As a lifelong Mainer, Republican and former state senator, I’m proud to be supporting Question 1 on November’s ballot.
That’s why I was so disappointed to read a recent opinion piece from my former colleague and fellow Republican Rep. Lawrence Lockman that was not only riddled with inaccuracies and misleading information about Question 1 but also attacked those who support it.
Lockman’s characterization of Question 1 couldn’t be further from the truth.
Question 1 is a grass-roots, nonpartisan, citizen-led initiative that will increase transparency and accountability in our elections so we truly have a government that is of, by and for the people — not one bought and paid for by wealthy, out-of-state special interests trying to buy political favors from elected officials.
Last year, I, along with more than 1,000 Mainers — Democrats, Republicans, Greens and independents — came together to collect more than 80,000 signatures from Maine voters to place Question 1 on the ballot this November.
Though we were from different political parties and shared different views on many different issues, we were united by one common goal: returning control of elections to the hands of the people.
Since that time, support for our initiative has only grown. Thousands of Mainers have given their time and resources to the campaign by knocking on doors, making telephone calls, volunteering in our offices or donating money.
More than 40 grass-roots organizations from throughout Maine have now endorsed the referendum and, just last week, U.S. Sen. Angus King and former U.S. Sen. George Mitchell endorsed Question 1 because they know it’s good for Maine and good for our democracy.
Question 1 is a common-sense reform bill that will elevate the voice of everyday people in our democracy by making some much-needed changes to our current election and campaign laws.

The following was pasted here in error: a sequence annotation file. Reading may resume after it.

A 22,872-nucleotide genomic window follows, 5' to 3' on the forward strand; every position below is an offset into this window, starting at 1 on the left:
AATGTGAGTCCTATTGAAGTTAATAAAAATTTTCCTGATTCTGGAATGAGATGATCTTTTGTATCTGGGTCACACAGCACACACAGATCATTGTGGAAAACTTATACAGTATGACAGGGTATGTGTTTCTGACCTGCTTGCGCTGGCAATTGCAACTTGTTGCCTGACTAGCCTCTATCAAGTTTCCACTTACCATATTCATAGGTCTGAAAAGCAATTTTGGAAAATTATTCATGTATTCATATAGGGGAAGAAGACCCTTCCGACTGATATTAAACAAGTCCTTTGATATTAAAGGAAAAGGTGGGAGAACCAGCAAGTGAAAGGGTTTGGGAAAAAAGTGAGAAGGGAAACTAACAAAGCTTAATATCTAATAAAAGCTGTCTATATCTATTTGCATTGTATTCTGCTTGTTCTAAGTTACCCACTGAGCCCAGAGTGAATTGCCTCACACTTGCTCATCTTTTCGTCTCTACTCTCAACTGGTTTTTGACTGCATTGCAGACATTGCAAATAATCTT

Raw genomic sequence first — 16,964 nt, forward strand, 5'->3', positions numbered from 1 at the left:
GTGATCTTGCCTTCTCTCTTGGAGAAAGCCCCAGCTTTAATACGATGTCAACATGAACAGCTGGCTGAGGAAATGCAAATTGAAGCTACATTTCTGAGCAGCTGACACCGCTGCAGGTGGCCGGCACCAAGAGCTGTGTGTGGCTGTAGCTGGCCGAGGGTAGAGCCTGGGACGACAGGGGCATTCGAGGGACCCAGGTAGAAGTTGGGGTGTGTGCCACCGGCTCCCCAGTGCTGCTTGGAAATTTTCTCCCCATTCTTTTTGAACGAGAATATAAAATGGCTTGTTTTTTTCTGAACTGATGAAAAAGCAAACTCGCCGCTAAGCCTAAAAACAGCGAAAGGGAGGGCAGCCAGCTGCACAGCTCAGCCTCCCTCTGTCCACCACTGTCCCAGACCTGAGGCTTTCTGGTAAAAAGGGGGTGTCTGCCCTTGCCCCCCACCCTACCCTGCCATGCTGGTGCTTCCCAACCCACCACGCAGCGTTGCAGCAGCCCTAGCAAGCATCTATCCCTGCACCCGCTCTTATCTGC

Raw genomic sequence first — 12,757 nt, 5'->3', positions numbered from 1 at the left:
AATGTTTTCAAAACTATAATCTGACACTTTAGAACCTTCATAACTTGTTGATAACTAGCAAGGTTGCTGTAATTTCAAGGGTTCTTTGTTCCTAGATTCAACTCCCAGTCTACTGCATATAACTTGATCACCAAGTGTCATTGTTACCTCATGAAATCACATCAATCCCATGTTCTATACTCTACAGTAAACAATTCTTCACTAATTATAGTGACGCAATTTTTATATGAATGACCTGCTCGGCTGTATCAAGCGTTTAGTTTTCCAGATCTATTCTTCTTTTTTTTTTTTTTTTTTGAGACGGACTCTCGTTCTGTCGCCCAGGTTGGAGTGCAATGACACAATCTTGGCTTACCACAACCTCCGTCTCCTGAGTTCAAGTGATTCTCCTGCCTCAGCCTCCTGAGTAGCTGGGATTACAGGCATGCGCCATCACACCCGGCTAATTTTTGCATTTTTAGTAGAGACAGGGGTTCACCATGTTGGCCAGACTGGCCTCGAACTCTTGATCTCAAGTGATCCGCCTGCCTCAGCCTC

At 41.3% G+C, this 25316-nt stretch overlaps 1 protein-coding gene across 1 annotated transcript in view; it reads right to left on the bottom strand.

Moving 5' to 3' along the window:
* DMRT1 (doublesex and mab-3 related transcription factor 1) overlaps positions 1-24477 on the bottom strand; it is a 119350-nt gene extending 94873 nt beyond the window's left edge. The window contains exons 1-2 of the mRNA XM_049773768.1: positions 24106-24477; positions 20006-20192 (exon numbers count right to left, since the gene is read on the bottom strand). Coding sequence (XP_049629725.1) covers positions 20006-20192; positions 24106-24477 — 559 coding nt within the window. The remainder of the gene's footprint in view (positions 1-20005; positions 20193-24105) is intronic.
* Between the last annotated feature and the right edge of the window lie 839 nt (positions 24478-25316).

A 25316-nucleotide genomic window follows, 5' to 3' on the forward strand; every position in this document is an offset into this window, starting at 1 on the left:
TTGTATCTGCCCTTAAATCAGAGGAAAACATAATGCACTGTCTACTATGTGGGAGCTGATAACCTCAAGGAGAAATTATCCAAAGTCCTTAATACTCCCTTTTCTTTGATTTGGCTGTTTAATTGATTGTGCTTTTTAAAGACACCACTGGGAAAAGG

First, it increases fines and penalties for those who break our election laws, so that politicians are accountable to everyday Mainers — not wealthy special interests, corporations and their lobbyists who make big campaign contributions.
Second, it will demand transparency and shine a light on special interest money in our elections by requiring outside groups spending money in support or against candidates to list their top three funders on any ads they buy. Bottom line, we deserve to know where politicians get their money. Following the money and knowing who’s paying for ads allows us to spot corruption and conflicts of interest so that we can hold our representatives accountable.
And third, it will encourage strict campaign spending and contribution limits by restoring funding to Maine’s Clean Election system so that candidates can run for office without being beholden to wealthy special interests and corporations.
It does all of this without raising taxes on any individual or family in Maine.
Like most Mainers, I believe we deserve politicians who are working for us — the people. But when politicians depend on contributions from the wealthy, lobbyists and special interest groups, they work for them, and the priorities that matter to everyday people, like education and creating jobs, get ignored.
This November, Mainers have a choice to make.
We can either continue down the road of unlimited amounts of undisclosed big money influencing our elections, where people are so cynical that they have lost faith in the political system and think that their voice and vote do not count and cannot compete with big money special interests.
Or, we can stand together and ensure that everybody has a voice in our democracy by voting yes on Question 1 and putting control of elections where it belongs — in the hands of Maine voters.
To me the choice is simple. I urge you to vote yes on Question 1.
Edward Youngblood of Brewer is a former state senator.